That will not change under ACTA. So if this is why you are having doubts, let me be clear: ACTA will not criminalise anything that is not already a crime. Thousands of young will not be hauled before the courts because of it.

I should also address some of the criticisms that have been levelled at ACTA which in fact relate to a different debate entirely.

In recent years, some have put forward the legitimate view that our system of copyright protection needs significant updating for the digital age. This is an important debate, but it has nothing to do with ACTA.

ACTA is about enforcing current law. But it does not define or freeze what is legal and illegal. Changes to the copyright system require changes to the copyright rules. And these cannot be found in ACTA.

Commissioner Barnier and Commissioner Kroes are working on initiatives to make digital content more accessible to citizens. For instance, there is work in progress on a pan-European license for music; easier licensing for so-called “orphan works”; and the creation of online digital libraries.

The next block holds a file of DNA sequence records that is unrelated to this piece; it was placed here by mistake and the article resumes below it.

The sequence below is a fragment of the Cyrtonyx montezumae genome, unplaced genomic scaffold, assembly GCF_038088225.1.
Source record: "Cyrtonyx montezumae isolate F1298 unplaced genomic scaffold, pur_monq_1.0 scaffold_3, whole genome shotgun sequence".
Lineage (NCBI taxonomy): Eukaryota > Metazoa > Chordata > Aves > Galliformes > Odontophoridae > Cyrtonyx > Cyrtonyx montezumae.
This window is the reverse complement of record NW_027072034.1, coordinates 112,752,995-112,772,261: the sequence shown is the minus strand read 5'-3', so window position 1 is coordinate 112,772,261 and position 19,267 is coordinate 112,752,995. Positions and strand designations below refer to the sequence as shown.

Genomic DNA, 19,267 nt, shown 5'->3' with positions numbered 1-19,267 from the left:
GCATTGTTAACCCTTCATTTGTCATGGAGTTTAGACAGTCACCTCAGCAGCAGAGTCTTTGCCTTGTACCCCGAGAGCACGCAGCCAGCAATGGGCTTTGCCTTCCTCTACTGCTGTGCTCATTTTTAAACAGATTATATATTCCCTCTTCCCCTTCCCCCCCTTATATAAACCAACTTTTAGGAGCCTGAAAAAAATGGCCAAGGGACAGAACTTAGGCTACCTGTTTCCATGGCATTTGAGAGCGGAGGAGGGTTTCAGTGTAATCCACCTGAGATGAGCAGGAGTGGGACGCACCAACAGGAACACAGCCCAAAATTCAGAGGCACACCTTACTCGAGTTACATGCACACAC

These initiatives seek to give consumers and users better access to cultural content while allowing for new business models to thrive. And, they will need the full agreement of the European Parliament in order to become law.

Professor Moreira, Honourable Members, Ladies and Gentlemen,

I hope I have been able to reassure you on some of the concerns people feel about this agreement. But I also understand that my word alone may not be good enough for some.

This is why I recommended to my fellow Commissioners, who accepted my proposal, that we put ACTA before the European Court of Justice.

The Court will provide much needed clarity on our concerns on the fundamental rights and freedoms of European citizens. Its ruling should help support a calm, reasoned, open and democratic discussion on ACTA – a discussion we sorely need to have.

Because, as I have said, we need to move forward on this issue. The world is changing. We live in a competitive age. If we don’t protect our economic future then no one else will. I look forward to our discussion. Here to read more.